It’s fair to say that Elbow have been doing rather well for themselves since The Seldom Seen Kid was released in 2008. Rave reviews, a Mercury Music Prize, a supporting gig for U2 and a massively raised profile for the band (partly thanks to the fact that TV producers seem to adore using both ‘Grounds For Divorce’ and ‘One Day Like This’ on highlights packages) have seen the lads from Manchester enjoy the biggest success of their career since their their debut album Asleep In The Back was released in 2001. But all good things must come to an end and, after 144 gigs since ‘SSK’ was released, Elbow have decided to get off the road and get back in the studio to work on new material. But if you’ve gotta go, then go with a smile as Elbow said a triumphant farewell in front of 20’000 fans at the MEN arena.
After fine support from The Fiery Furnaces (who were great, but seemed to be slightly lost in the large venue) Elbow and lead singer Guy Garvey galvanised the audience with opening number ‘Starlings’ and it was made immediately apparent how Elbow have become comfortable with playing large venues. The band – and Garvey’s vocals – shifts between the epic and intimate and there’s a light show and backdrop that adds rather than detracts from Garvey’commanding presence. Indeed, Garvey managed to charm all with subtle self-deprecation (when he messed up the guitar introduction for ‘Mexican Standoff’ he deadpanned: “It’ll be alright. There’s not many in,”) and a genuine joy in performing (magnified by the fact that he and the rest of the band were performing in front of a large number of family and friends). But with songs such as ‘The Loneliness Of A Tower Crane Driver’ and ‘Newborn’ he also showed how he could connect with an audience with a passionate and committed performance and lyrics that are both fragile and beautiful. It would be hard to think of another band who could get away with enrapturing a large scale audience with a song such as the fractured ‘Weather to Fly’. Of course they could also provide plenty of bombast, with songs such as ‘Grounds For Divorce’ and ‘Forget Myself’ proved to be immensely popular and worked extremely well in a live environment whilst a guest appearance from Richard Hawley (who almost out deadpanned Garvey with “Can we get a move on, I’ve got a bus to catch.”) for ‘The Fix’ provided some light relief.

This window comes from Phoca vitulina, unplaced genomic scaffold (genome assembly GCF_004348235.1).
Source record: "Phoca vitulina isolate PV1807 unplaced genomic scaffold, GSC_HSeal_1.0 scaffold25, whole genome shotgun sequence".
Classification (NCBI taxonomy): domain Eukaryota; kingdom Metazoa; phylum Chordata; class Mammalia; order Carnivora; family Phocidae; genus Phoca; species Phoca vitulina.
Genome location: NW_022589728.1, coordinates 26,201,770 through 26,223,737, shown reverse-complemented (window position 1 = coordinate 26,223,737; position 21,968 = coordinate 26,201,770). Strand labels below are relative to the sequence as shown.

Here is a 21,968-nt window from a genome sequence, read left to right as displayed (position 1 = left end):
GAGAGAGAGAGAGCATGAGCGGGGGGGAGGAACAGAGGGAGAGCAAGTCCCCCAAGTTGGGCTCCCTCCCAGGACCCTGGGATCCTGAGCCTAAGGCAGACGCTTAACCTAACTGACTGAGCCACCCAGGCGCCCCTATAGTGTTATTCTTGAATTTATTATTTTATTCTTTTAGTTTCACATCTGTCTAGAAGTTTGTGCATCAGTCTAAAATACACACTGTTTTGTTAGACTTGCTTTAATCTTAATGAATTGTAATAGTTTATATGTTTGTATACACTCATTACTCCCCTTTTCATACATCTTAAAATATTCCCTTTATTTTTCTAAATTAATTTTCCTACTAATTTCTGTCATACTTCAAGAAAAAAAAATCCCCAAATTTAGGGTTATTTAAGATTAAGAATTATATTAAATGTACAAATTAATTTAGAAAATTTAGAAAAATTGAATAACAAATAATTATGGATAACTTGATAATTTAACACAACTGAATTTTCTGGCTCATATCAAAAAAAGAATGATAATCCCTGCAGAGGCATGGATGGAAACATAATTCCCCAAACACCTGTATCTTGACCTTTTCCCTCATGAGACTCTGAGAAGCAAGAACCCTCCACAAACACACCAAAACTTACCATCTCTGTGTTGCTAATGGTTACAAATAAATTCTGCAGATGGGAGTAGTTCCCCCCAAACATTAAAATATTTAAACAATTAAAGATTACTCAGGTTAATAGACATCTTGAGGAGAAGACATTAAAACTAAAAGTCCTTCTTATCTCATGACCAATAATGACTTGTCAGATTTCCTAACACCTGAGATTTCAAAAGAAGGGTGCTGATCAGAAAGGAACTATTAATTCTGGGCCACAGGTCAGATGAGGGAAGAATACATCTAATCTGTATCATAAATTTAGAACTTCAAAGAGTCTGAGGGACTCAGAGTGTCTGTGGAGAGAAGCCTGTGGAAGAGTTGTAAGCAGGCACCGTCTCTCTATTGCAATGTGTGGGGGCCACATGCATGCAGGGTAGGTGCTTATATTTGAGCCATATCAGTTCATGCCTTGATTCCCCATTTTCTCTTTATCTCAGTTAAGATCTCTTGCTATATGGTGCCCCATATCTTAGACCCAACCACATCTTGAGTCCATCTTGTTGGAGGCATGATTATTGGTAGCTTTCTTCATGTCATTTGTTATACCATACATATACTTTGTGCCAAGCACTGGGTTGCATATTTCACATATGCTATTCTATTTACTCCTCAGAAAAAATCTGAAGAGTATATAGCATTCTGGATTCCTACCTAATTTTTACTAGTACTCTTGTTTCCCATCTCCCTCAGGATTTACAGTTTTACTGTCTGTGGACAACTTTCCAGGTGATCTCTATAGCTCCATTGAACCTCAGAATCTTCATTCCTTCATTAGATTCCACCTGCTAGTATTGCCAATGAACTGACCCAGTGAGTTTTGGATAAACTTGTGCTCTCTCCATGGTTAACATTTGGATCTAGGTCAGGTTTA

By the time the gig had finished with the perennial closer ‘One Day Like This’ (which looks like becoming their version of ‘Creep’ which is either a good or a bad thing depending on your point of you) it was clear that Elbow are a band at the absolute peak of their popularity and talents. Whilst they are a few who may miss the time when they performed in more intimate venues – as their often are when bands finally hit the big time – but Elbow have shown that their songs about love, relationships and – erm – fixed horse racing can work amazingly well in front of big crowds. Yet, as the crowds increase, one feels that Guy Garvey and the boys will still manage to stay true to their roots. One waits with interest to see what they do next.